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Re: Copenhagen Fields & TFW’s workshop

Post by Dave » Mon Dec 16, 2019 1:45 pm

Just amazing.

Tim Watson
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Re: Copenhagen Fields & TFW’s workshop

Post by Tim Watson » Mon Dec 30, 2019 10:41 pm

The rear handrails on GC side-windowed cabs were supported by a slender bracket above waist height. 
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(photo courtesy Peter - PAD)
The bracket was made from a strip of 5 thou N/S with a snake’s tongue filed into one end, rather than a hole.  The other end of the handrail would be supported near the roof. 
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This was soldered on, using a Macor ceramic block to support it, as the iron was brought to bear on the well fluxed & tinned components. 
A block of wood could probably have served as well. 
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The handrail was made from the usual pivot steel, again well tinned, with the solder being used to make the central handrail knob.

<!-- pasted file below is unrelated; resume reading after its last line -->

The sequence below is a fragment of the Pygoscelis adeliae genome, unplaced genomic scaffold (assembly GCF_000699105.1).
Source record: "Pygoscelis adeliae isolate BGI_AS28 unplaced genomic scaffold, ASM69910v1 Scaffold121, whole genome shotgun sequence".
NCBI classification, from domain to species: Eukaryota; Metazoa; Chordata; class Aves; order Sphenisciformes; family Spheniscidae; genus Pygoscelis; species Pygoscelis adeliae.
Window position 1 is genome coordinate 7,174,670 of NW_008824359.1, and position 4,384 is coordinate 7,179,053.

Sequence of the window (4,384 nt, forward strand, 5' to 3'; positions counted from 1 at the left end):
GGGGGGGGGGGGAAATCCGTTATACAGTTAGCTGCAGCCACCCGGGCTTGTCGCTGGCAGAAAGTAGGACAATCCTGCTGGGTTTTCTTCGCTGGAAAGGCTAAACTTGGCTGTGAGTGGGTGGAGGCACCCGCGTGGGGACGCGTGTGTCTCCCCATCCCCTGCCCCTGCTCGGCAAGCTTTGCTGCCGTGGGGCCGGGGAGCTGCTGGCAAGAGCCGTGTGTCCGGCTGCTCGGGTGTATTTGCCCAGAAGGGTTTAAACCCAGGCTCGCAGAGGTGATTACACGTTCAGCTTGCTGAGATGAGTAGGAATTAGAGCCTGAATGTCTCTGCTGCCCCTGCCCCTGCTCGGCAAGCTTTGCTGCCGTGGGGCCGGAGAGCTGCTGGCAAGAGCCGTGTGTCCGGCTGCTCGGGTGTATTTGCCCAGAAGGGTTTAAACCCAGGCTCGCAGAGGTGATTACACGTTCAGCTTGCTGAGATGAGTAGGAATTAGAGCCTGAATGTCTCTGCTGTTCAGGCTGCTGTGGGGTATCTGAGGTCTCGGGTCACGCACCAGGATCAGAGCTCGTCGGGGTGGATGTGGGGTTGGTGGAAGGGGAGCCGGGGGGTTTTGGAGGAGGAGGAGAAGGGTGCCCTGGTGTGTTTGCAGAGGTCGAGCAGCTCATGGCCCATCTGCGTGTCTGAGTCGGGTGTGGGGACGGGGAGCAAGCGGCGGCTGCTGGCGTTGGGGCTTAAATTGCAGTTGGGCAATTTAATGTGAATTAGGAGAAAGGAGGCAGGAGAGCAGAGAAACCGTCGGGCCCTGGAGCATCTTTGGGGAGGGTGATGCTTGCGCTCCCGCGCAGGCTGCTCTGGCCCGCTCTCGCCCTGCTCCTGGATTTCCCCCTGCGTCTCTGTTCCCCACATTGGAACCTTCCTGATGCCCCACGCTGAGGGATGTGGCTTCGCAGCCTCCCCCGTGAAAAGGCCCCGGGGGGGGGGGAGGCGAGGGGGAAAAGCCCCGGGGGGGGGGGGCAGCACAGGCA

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Tim

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Re: Copenhagen Fields & TFW’s workshop

Post by Tim Watson » Mon Dec 30, 2019 11:05 pm

Recent efforts have concentrated on the front end again. The two ‘brass’ oilers tucked in next to the smokebox will never tarnish...
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Other fittings such as the brake pipe were bent up from 0.4mm diameter brass wire, wrapped with fine wire to represent the flexible hose and the pipe fittings.  Lamp irons were flattened 33 SWG phosphor bronze wire. 
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GC engines have an interesting horizontal swinging arrangement for the front coupling hook. The only outstanding fittings to be made at the front are now the guard irons and frames above the front bogie wheel. These may be made of black styrene, for expediency. 

Tim

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Re: Copenhagen Fields & TFW’s workshop

Post by Tim Watson » Thu Jan 02, 2020 7:33 pm

Needless to say, the Robinson engines had a very stylish hand brake column on the tender. 
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I originally played with a brass casting, but this didn’t look right: Valour has become quite a special engine, so I thought something better was needed.  I therefore turned up some 1mm diameter brass rod, initially to the diameter of the head. This was grooved across the top with a slotting file. 
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It was then put in the lathe and the just the top shank of the brake rod hand turned with a graver.